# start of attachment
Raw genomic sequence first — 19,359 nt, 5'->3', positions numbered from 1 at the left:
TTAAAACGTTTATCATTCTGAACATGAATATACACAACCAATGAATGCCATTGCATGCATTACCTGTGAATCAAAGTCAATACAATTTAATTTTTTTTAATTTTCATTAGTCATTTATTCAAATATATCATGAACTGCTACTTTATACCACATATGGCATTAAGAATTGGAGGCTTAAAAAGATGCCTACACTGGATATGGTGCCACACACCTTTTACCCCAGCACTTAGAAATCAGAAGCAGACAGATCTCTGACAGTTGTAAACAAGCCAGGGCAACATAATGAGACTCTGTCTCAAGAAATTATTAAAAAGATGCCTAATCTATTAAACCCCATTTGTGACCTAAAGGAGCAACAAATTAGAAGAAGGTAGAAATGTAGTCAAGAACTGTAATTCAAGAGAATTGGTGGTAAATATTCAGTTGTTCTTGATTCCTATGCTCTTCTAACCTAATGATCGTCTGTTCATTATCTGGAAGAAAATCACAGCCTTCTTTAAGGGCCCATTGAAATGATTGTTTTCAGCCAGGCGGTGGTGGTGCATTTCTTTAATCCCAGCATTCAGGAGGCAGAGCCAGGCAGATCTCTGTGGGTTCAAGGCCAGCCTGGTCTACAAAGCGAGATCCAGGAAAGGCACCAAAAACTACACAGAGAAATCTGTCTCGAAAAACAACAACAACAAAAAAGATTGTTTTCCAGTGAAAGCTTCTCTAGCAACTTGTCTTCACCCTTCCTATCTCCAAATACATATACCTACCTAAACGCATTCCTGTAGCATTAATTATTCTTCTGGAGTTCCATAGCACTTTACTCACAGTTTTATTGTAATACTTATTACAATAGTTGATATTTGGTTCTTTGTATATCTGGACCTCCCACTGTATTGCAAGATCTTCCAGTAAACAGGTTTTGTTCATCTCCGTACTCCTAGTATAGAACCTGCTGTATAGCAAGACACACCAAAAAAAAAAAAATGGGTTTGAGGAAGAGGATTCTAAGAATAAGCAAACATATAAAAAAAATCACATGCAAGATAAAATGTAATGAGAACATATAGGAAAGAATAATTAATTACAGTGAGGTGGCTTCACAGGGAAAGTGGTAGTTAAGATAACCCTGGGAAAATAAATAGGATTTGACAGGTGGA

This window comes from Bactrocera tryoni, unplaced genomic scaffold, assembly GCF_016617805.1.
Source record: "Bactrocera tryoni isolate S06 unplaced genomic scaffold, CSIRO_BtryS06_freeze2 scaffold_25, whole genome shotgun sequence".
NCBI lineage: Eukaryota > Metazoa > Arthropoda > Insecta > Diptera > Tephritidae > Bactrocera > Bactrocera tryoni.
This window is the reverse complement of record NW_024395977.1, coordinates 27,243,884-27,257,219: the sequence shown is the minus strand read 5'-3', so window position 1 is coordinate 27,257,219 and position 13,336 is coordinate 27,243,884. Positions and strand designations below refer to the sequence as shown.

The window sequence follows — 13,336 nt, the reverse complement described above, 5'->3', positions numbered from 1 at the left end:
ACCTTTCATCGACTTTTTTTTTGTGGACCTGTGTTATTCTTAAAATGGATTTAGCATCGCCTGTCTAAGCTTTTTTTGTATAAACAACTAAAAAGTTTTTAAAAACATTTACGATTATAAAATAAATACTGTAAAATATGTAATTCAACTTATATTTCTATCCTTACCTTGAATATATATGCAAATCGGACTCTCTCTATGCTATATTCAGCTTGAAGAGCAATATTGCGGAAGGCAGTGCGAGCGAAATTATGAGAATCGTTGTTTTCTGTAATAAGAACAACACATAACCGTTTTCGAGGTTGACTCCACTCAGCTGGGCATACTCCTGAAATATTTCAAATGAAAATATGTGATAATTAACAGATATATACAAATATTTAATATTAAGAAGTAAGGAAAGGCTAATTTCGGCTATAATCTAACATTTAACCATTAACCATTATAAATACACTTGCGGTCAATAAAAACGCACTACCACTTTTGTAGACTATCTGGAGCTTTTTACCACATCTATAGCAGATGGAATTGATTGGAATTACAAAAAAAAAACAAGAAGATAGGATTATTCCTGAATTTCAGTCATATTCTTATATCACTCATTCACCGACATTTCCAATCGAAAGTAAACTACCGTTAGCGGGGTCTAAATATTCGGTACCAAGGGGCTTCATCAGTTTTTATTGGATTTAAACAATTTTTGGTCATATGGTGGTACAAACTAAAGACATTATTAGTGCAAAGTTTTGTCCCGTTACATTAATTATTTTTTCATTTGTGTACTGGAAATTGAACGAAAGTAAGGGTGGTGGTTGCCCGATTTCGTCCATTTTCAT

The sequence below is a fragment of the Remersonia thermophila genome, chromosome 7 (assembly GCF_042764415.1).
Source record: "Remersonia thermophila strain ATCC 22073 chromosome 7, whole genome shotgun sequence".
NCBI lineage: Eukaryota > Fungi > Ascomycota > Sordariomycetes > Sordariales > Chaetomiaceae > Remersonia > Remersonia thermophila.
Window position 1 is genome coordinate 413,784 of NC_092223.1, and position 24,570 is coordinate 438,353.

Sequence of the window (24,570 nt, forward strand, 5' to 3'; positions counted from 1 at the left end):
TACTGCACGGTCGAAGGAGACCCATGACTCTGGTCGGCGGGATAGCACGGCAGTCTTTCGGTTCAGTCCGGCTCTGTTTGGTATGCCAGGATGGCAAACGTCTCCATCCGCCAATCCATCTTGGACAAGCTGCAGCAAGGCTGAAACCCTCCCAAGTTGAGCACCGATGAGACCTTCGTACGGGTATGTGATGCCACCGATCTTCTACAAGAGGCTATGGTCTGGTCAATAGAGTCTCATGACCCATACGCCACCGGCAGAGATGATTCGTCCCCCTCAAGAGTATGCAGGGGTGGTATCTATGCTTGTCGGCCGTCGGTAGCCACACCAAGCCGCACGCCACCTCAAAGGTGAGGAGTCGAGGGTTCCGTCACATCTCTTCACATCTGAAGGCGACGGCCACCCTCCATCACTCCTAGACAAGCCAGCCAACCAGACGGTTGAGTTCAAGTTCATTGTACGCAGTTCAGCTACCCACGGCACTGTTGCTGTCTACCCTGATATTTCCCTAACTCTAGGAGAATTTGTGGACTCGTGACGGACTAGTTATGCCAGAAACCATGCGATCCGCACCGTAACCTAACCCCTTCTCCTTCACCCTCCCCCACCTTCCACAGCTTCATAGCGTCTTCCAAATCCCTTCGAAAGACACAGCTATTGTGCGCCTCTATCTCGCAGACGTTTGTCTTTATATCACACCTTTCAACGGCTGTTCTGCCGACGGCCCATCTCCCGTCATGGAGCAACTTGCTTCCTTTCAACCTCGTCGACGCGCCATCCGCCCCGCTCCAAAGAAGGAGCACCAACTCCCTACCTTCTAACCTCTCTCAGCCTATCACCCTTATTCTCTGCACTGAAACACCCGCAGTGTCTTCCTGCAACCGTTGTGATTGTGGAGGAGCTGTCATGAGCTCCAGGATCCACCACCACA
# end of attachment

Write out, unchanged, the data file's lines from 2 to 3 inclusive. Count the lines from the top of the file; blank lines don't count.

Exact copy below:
TTAAAACGTTTATCATTCTGAACATGAATATACACAACCAATGAATGCCATTGCATGCATTACCTGTGAATCAAAGTCAATACAATTTAATTTTTTTTAATTTTCATTAGTCATTTATTCAAATATATCATGAACTGCTACTTTATACCACATATGGCATTAAGAATTGGAGGCTTAAAAAGATGCCTACACTGGATATGGTGCCACACACCTTTTACCCCAGCACTTAGAAATCAGAAGCAGACAGATCTCTGACAGTTGTAAACAAGCCAGGGCAACATAATGAGACTCTGTCTCAAGAAATTATTAAAAAGATGCCTAATCTATTAAACCCCATTTGTGACCTAAAGGAGCAACAAATTAGAAGAAGGTAGAAATGTAGTCAAGAACTGTAATTCAAGAGAATTGGTGGTAAATATTCAGTTGTTCTTGATTCCTATGCTCTTCTAACCTAATGATCGTCTGTTCATTATCTGGAAGAAAATCACAGCCTTCTTTAAGGGCCCATTGAAATGATTGTTTTCAGCCAGGCGGTGGTGGTGCATTTCTTTAATCCCAGCATTCAGGAGGCAGAGCCAGGCAGATCTCTGTGGGTTCAAGGCCAGCCTGGTCTACAAAGCGAGATCCAGGAAAGGCACCAAAAACTACACAGAGAAATCTGTCTCGAAAAACAACAACAACAAAAAAGATTGTTTTCCAGTGAAAGCTTCTCTAGCAACTTGTCTTCACCCTTCCTATCTCCAAATACATATACCTACCTAAACGCATTCCTGTAGCATTAATTATTCTTCTGGAGTTCCATAGCACTTTACTCACAGTTTTATTGTAATACTTATTACAATAGTTGATATTTGGTTCTTTGTATATCTGGACCTCCCACTGTATTGCAAGATCTTCCAGTAAACAGGTTTTGTTCATCTCCGTACTCCTAGTATAGAACCTGCTGTATAGCAAGACACACCAAAAAAAAAAAAATGGGTTTGAGGAAGAGGATTCTAAGAATAAGCAAACATATAAAAAAAATCACATGCAAGATAAAATGTAATGAGAACATATAGGAAAGAATAATTAATTACAGTGAGGTGGCTTCACAGGGAAAGTGGTAGTTAAGATAACCCTGGGAAAATAAATAGGATTTGACAGGTGGA

This window comes from Bactrocera tryoni, unplaced genomic scaffold, assembly GCF_016617805.1.